Pretty much everything - it’s like a stone age Swiss army knife according to her colleague at the university who told her what the funny-looking stone on the mantlepiece was. There’s a sharp edge for slicing, a serrated one for sawing and a smaller curved edge for scraping, along with a pointy bit for poking things.

It’s the most gloriously tactile object to hold, as well. I am most covetous of it.

She lives on a 60s council estate near the river in Newcastle, and it’s obvious that the land there has been occupied for millennia, given these just popped up when she was digging over the flowerbed in her tiny garden. God knows what you’d find if you went all Serious Archaeology round there


That is fascinating, thank you.


Today, I took my new metal detector out to Suma Beach.

I found 60 Yen, some rusted pieces of metal, some cans and countless pulltabs. (Seriously, let’s all boycott companies that sell drinks in cans with removable pulltabs. They are the bane of the detectorist’s existence.)

It took me quite a while to figure out how to turn on discrimination mode (a mode in which the machine ignores certain types of signals - this thing seriously did not come with a manual), so I was getting a ton of phantom signals. The machine would beep two or three times with each swing, but when I swang back, the signals would disappear or move around. I think that this has something to do with the chemical composition of the sand. Even with discrimination mode on, there were more phantom signals than good signals that could be traced to a particular point in the sand. It didn’t help that there was some lag between when the coil passed over metal and when the machine beeped (I forgot to bring headphones, so hopefully that will be better next time). But yeah, this detector is not so great. You get what you pay for. It’ll pay for itself eventually, and I will upgrade to something proper the next time I visit the US.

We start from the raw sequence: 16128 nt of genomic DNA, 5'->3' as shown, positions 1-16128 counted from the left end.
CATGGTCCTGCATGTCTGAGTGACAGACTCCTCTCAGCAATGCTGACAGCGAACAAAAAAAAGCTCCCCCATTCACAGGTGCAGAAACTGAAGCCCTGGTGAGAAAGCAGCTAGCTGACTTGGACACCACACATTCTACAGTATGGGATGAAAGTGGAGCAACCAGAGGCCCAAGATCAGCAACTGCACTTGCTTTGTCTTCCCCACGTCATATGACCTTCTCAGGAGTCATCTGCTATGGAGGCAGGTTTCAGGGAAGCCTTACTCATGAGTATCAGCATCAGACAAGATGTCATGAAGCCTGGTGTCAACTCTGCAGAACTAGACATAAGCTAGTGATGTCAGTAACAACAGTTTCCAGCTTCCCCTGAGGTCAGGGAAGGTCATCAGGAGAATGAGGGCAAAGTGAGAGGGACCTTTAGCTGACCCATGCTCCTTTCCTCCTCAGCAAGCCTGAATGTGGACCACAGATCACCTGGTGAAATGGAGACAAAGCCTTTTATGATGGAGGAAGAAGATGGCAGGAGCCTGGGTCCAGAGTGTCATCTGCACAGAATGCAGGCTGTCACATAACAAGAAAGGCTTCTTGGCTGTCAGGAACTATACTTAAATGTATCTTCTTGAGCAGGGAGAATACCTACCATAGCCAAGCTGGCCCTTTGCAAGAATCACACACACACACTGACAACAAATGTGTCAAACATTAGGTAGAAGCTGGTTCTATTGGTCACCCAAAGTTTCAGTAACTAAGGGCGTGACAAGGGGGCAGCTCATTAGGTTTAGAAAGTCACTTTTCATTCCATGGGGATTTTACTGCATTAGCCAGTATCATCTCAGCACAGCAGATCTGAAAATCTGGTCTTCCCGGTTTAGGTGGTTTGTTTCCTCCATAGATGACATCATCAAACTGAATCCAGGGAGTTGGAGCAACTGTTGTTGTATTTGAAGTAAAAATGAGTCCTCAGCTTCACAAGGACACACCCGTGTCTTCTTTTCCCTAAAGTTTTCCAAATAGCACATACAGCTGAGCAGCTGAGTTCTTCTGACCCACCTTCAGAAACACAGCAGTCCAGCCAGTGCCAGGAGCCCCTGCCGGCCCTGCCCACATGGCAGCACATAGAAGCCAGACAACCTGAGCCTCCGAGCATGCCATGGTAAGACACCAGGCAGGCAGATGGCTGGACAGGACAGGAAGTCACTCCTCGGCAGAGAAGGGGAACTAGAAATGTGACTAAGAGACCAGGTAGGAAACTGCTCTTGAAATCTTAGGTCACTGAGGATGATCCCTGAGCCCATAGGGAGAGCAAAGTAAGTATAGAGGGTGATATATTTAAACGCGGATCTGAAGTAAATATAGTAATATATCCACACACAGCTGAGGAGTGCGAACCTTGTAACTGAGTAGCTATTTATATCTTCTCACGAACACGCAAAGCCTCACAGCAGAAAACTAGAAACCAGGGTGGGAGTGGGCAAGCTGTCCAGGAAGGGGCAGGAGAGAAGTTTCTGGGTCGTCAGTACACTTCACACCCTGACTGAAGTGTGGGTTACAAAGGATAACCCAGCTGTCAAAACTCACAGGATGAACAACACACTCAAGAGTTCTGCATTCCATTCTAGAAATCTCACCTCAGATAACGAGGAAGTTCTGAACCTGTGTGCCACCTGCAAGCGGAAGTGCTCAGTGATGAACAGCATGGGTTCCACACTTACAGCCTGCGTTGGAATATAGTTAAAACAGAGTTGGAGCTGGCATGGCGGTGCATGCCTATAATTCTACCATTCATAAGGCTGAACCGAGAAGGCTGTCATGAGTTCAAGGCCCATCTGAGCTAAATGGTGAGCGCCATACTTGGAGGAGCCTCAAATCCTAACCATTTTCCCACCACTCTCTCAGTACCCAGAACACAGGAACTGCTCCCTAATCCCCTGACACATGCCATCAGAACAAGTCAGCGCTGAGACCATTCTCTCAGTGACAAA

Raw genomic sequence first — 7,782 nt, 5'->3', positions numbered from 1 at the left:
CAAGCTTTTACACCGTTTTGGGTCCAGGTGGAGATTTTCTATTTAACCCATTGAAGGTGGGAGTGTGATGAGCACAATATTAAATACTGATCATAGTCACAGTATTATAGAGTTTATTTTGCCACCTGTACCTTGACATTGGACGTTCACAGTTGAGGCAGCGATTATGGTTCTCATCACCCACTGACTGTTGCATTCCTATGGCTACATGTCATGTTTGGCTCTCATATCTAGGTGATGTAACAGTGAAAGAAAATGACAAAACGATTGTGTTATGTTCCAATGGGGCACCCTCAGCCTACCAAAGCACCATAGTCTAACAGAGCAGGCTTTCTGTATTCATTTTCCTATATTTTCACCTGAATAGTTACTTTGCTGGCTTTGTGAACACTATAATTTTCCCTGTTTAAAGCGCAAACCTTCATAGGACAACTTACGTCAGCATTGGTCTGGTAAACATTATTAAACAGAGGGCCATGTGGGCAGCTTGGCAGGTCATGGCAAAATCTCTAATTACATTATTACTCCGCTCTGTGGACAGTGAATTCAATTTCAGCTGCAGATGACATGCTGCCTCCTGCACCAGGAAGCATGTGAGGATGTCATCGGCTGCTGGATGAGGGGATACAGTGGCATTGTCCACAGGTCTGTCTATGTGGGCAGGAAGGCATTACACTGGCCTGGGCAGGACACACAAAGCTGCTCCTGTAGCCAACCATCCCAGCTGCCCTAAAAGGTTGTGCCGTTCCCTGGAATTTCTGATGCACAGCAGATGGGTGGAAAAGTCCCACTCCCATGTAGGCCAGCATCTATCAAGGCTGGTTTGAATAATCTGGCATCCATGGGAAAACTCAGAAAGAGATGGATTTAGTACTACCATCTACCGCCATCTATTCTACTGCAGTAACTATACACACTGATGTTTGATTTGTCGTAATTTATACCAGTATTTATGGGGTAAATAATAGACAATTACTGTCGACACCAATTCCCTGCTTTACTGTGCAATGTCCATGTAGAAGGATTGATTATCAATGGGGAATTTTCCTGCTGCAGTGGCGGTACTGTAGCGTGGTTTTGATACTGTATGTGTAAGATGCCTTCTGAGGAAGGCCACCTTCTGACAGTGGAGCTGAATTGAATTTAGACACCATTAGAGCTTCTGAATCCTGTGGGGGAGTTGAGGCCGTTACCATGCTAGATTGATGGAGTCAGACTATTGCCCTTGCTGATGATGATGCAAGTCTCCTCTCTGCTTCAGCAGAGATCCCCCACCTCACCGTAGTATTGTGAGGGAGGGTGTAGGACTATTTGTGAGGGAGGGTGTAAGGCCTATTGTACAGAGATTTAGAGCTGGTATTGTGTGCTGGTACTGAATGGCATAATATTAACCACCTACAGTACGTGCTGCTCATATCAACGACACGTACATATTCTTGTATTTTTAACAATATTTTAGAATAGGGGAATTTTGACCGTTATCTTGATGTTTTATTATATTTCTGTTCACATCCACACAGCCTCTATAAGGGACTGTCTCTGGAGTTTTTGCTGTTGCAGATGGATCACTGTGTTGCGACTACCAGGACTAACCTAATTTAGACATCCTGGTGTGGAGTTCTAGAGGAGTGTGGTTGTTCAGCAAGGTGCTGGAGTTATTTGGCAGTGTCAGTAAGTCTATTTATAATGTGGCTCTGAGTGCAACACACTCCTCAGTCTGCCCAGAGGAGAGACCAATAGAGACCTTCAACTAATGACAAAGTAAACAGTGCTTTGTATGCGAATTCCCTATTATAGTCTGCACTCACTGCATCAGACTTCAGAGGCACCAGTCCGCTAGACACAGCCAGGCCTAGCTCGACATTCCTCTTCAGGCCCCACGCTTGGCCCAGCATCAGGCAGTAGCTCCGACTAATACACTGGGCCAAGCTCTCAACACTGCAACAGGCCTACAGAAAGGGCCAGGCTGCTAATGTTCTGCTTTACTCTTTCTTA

All told, it wasn’t a great first outing, but I got some exercise and a relaxing day at the beach, where I got to watch the sunset. That’s ultimately what the hobby is about. At least until you find something good, that is.

ETA: I found the manual online. I probably should have searched before going out.

Also, in case anyone is wondering, I did of course fill in all of my holes and I took all of the trash home to dispose of properly. Ethical detecting is very important to the sound development of the hobby.

ETA Again: I forgot to put up a picture of my first find. Coincidentally, this coin is from the year of my birth.


I dont think I’ve seen a removable pull tab in 30 years. Are you digging up relics of bygone times?


That’s entirely possible. It’s just amazing how many of them you find. They are absolutely everywhere.


Oh My George Takai GIF

But seriously, i love that this wonderful little series has inspired it.


I’d been thinking of taking up the hobby again for years, but it’s almost unheard of in Japan, so I just needed an extra little push. The series was just what I needed to finally do it.


I’ve always thought of it as one of those peculiarly British, maybe eccentric, pastimes that is looked on with bemusement from abroad and given there is a lot of stuff to find here considering how much foot traffic this tiny island has had. It has been a surprise and delight to see the series take off the way it has, never thinking it would translate all that well to outside audiences.


It’s a pretty niche hobby in the States, but a fair enough number of (definitely eccentric) people do it.

There isn’t as much of great historical value to find there, but there are a few places in the US where you can find gold nuggets. And there’s always jewelry and little trinkets and whatnot.


I lived in the Ft Lauderdale area in the early 90s, and about a half dozen old dudes would regularly shuffle along the beach with their metal detectors. One was quite aggressive invading the personal beach space of anyone in his path—no way he was deviating from his search pattern! I don’t know if they were a club, friends, or competitors, but still better than golf, right?